• Optional sub case
    • Fixed height

  • SUMMARY

    The Evolve 30M strikes the right combination of one-trip portability, power and flexibility. Every sound person or performer should have one in their car boot at all times.

QUICK SMART

All the functions of the onboard mixer can be controlled by the QuickSmart Mobile app. I’m old-school and like a fader, but this is clever modern technology and ideal for events and shows where you set the sound rather than actively mix. Up to six Evolve 30Ms can be controlled from one smartphone for complex setups. The screen layout is clean and inviting, it won’t frighten new users, the controls react as you’d expect, and feel good to use in their own virtual way.

I did a birthday party, with a band, in a local hall, with my black box PA. The band finished, I put the Evolve 30M in front of the stage pointing at the dancefloor and let the birthday boy choose the tunes. The Bluetooth was easy to pair and the tunes were ok but the best thing was the way the system filled the room. It was a small hall (maybe 100 peeps max), and we cranked the system up near to full throttle but it was great, instant disco, and it meant I could pack up the big PA while they partied on. When they ran out of puff, I was ready to load out. It saved an hour at least.

At the kids’ footy training, the coach had a little home hifi system out on the ground; he was trying to punish the youngsters with a beep test and needed more sound. I had the Evolve 30M in the car, asked him to hold my beer while I set it up and impressed everybody. The footy club wants one now. It’s a great system for sports clubs and the like, as it can be set up inside for speeches and music playback or moved outdoors for training and game day. Maybe overkill, but it also makes an awesome home TV speaker.

WHAT YOU CAN & CAN’T DO

It’s worth noting these were all done with one speaker and that’s part of the appeal. The Evolve 30M’s coverage makes a second speaker unnecessary in a lot of situations, especially in smaller rooms. A solo performer with one of these can set up in a corner and they won’t take up much real estate or need to worry about the health and safety implications of speaker stands. Outdoors or wider settings may benefit from a second speaker, it’s still only two trips, and, of course, you’ve then got the option of stereo (the mixer’s Inputs 5/6 are set up to accept stereo XLR or RCA inputs and play them in mono or stereo, the settings are accessed via the DSP).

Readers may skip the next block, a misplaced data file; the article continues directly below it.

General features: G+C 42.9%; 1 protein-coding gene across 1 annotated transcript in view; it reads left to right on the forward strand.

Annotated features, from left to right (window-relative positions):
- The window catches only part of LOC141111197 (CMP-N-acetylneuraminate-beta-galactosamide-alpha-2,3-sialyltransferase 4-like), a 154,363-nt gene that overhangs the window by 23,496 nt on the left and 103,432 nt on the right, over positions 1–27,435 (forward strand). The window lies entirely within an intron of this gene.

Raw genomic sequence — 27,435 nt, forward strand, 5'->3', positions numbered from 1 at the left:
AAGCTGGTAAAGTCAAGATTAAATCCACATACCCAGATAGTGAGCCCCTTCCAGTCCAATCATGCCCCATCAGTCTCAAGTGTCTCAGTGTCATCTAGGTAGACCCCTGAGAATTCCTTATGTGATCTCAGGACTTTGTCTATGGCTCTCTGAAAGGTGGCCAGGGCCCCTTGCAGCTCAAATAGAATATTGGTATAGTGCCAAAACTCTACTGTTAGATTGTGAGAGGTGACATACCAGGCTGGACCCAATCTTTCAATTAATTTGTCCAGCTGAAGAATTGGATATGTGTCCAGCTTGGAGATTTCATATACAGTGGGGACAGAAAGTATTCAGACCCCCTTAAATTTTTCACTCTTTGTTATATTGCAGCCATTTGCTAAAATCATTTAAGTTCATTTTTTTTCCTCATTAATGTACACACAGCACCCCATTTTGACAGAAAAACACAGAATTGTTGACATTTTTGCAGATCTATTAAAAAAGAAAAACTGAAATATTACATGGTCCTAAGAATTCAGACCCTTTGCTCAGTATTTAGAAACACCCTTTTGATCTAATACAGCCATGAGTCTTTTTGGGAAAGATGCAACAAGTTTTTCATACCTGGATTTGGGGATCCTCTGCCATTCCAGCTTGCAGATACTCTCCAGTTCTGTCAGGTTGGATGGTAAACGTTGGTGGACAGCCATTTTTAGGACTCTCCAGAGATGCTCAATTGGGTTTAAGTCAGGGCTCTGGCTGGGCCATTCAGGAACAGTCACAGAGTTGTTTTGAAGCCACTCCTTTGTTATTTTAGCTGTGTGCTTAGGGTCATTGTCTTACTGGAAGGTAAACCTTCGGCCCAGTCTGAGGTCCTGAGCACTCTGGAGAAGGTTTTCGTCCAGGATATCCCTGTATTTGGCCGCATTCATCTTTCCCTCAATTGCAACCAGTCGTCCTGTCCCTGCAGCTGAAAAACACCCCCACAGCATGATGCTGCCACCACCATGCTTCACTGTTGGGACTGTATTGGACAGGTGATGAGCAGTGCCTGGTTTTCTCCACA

The EV Evolve 30M is at the high end of the small column speaker market and inherits the Evolve 50’s sound quality. The DSP is vital but it’s an impressive engineering feat to get that much sound out of those little speakers. Small line array-based systems have advantages over traditional point source/horn-loaded speakers but they have limitations as well. They sound good but not in an audiophile way. Their strength is in their ability to focuss sound energy over a wide area rather than provide accuracy or detail up close. They’re well-suited to music playback, especially if the files are okay, and preferably not Bluetoothed (I know it’s convenient but it doesn’t do the speakers’ fidelity any favours). And they don’t like raucous live bands very much. The little arrays lack the horn-loaded bite and power handling in the low-mids needed to keep live vocals in front of a band, unless the band levels are very well controlled. So not recommended for studio monitoring or hard rock. Everything else; no worries.

ARGUMENT SETTLED

There’s always some compromise between height and safety with portable systems. The middle of the 30M array is 1.7m high — a good height for most applications, although not quite high enough for playing into a packed dancefloor. There’s no option of another (filler) pole section and it would be too high sitting on the narrow sub anyway so better to raise the whole system if possible.

The Evolve 30M is also available in white, for art galleries, smartphone product launches, and the like. Reminds me of an argument I had with Men At Work’s singer in Darwin, probably 1983. He wanted the PA painted white to match the stage set pieces we carried around, I wondered what it would look like after one trip in the back of the eight-tonne truck. It escalated as things sometimes do a couple of hours after a show in the steamy jungle conditions of Darwin. In the end, I said I’d still mix if someone were to paint the PA white but it wasn’t going to be me. I digress. These are unlikely to travel in the back of a truck but they inevitably will get knocked around despite best intentions. To keep the EV 30M protected it comes with a custom backpack to carry the array and poles but only an optional padded rolling case for the sub.

The EV Evolve 30M is super portable and filled with the latest tech, it’s also easy, versatile and fun to use. The convenient and quick set up combined with the comprehensive mixer give it wide appeal and should make it attractive to all sorts of live acts and DJs, as well as hire companies and corporate event producers.

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THE TESKEY BROTHERS
Live at The Forum Theatre
READ ONLINE NOW
Online
Issue 64